3-in-5 of Welsh school closures happen in rural areas


New figures have revealed that in the past decade there have been 95 rural school closures in Wales.

A Written Assembly Question (WAQ) submitted by the Welsh Conservatives to the Welsh Government’s Cabinet Secretary of Education showed that since 2006 there have been 157 school closures across Wales, 60% of them in rural Wales. 

The areas worst affected by closures are Ceredigion (20 closures) and Powys (18 closures), followed by Gwynedd (8 closures) and Conwy (6 closures).

The disproportionate rate at which schools in Wales’ countryside are being shut down underscores that the Welsh Government is failing to protect the interests of rural communities.

Currently the Welsh Labour-led Government does not have a definition for ‘rural schools’ – this despite the needs of rural schools being unique to those of urban areas.

Rural schools are at the heart of community life, often providing the only public building for miles around, and the threat of closure still hangs over a number of rural schools across Wales. 

School closures are extremely detrimental to community cohesion and often lead to increased travel times for pupils. The average public travel time for Welsh children attending secondary school is now 35 minutes.

Welsh Conservative Shadow Secretary for Education and Children, Darren Millar AM said:

“Welsh Labour have been letting down rural communities for far too long and their grim record is crystal clear when it comes to school closures.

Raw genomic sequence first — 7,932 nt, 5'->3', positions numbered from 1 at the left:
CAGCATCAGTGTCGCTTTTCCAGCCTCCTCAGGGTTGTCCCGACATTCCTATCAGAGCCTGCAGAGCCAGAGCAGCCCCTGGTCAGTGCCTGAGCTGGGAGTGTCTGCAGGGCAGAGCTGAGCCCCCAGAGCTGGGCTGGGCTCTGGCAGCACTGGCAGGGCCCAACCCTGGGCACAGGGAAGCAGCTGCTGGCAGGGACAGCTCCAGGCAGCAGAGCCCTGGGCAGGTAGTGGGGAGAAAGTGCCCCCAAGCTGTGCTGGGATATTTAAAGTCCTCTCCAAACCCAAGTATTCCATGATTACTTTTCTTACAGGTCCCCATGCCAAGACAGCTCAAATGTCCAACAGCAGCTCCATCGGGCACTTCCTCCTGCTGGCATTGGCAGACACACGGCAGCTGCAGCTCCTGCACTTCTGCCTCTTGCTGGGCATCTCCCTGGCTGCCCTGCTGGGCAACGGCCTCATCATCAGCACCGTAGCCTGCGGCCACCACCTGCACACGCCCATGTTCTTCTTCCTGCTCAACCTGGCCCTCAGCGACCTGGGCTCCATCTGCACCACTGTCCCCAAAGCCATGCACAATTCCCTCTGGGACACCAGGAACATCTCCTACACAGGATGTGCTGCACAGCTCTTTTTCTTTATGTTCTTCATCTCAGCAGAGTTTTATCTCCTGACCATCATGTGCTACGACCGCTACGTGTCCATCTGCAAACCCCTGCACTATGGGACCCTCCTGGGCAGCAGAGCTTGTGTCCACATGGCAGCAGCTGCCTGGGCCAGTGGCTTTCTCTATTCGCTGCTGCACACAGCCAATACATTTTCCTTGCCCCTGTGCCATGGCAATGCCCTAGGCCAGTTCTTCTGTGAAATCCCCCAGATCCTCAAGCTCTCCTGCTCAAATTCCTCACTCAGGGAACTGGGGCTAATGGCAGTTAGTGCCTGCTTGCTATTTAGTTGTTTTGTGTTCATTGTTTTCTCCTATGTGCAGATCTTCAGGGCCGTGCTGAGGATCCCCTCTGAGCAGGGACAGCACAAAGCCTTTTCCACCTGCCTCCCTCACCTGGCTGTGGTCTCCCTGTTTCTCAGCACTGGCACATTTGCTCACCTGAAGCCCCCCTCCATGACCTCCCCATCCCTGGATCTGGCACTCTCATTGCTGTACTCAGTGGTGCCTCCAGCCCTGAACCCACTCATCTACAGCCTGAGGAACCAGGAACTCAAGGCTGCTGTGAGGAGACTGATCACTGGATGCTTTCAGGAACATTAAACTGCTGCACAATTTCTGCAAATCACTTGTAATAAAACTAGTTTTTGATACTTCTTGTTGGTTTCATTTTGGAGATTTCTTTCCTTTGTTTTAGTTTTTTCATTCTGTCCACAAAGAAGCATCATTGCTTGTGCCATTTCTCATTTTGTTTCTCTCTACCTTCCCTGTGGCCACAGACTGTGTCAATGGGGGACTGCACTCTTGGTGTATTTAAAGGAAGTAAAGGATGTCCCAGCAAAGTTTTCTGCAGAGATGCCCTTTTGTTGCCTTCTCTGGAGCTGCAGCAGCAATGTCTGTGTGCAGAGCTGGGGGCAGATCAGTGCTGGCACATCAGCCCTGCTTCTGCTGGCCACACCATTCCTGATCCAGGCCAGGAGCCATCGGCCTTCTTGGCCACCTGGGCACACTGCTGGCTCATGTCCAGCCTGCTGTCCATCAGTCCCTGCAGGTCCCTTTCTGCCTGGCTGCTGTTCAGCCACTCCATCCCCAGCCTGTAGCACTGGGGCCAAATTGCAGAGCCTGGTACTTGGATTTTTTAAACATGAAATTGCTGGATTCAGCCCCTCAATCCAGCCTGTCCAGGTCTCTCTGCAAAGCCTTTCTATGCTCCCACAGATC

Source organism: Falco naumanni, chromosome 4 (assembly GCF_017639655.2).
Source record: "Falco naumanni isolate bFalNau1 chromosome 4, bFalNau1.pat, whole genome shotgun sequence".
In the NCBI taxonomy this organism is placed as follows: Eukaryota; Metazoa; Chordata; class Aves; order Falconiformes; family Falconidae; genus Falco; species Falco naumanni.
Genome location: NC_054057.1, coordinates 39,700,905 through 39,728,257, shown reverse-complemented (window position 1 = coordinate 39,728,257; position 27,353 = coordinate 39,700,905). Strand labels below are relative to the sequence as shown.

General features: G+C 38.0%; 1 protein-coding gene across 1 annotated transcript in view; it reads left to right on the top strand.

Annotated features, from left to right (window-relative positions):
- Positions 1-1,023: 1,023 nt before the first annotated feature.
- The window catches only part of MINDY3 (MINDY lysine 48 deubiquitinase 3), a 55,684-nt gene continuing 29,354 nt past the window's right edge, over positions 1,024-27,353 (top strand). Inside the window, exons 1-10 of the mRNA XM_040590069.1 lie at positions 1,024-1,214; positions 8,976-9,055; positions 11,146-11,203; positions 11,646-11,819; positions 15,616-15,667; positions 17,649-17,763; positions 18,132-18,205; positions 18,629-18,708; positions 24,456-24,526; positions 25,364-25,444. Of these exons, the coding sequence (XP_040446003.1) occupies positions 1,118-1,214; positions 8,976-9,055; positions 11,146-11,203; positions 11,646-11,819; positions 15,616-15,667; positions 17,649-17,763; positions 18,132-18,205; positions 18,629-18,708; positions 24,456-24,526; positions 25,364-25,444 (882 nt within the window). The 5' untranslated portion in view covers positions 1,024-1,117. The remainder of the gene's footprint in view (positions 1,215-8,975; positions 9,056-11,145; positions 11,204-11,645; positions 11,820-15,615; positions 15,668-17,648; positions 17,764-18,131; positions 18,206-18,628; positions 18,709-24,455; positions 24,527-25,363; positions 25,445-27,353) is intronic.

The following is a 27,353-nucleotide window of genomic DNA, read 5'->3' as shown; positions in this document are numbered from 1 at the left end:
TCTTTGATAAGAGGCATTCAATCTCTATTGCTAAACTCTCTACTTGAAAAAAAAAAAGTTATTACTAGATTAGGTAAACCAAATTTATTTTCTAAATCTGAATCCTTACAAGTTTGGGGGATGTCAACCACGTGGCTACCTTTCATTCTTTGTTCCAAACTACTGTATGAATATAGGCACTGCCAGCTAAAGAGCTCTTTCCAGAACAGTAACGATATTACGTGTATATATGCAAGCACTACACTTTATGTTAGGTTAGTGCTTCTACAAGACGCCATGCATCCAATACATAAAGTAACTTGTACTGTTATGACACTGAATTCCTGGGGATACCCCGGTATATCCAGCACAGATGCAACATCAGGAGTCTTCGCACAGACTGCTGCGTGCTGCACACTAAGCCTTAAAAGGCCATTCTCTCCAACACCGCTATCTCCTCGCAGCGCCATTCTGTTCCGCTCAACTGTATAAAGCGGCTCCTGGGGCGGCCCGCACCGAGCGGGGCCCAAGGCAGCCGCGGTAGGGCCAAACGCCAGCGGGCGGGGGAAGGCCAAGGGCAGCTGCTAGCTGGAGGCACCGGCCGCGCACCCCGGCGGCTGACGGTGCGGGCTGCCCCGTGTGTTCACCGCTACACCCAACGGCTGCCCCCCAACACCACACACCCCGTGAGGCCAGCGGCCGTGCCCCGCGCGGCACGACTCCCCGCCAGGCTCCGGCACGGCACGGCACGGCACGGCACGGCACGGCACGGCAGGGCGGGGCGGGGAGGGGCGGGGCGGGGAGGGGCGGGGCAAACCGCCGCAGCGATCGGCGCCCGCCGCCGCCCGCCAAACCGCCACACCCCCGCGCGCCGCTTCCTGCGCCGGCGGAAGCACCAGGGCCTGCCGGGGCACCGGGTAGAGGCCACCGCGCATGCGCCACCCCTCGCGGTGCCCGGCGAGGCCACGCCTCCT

“It is a scandal that your school is more likely to close if you live in a rural community than if you live in an urban one. 

"It's vital that rural Wales gets a better deal from the Welsh Labour-led Government in the future and that alternatives to closure, such as schools working together to share staff and resources, are given the chance to work before closure is considered. 

"School closures are sucking the lifeblood out of rural Wales; they undermine communities and damage local economies. We need a better deal for rural Wales to prevent unnecessary closures in the future.”

Welsh Conservative leader, Andrew RT Davies AM, added:

“Parents should be given more choice about where to educate their children - not less.

“No rural school delivering the national curriculum should close, without the agreement of parents and governors.


"Rural local authorities have been short changed by Welsh Labour for too long, it's time they got a fair deal."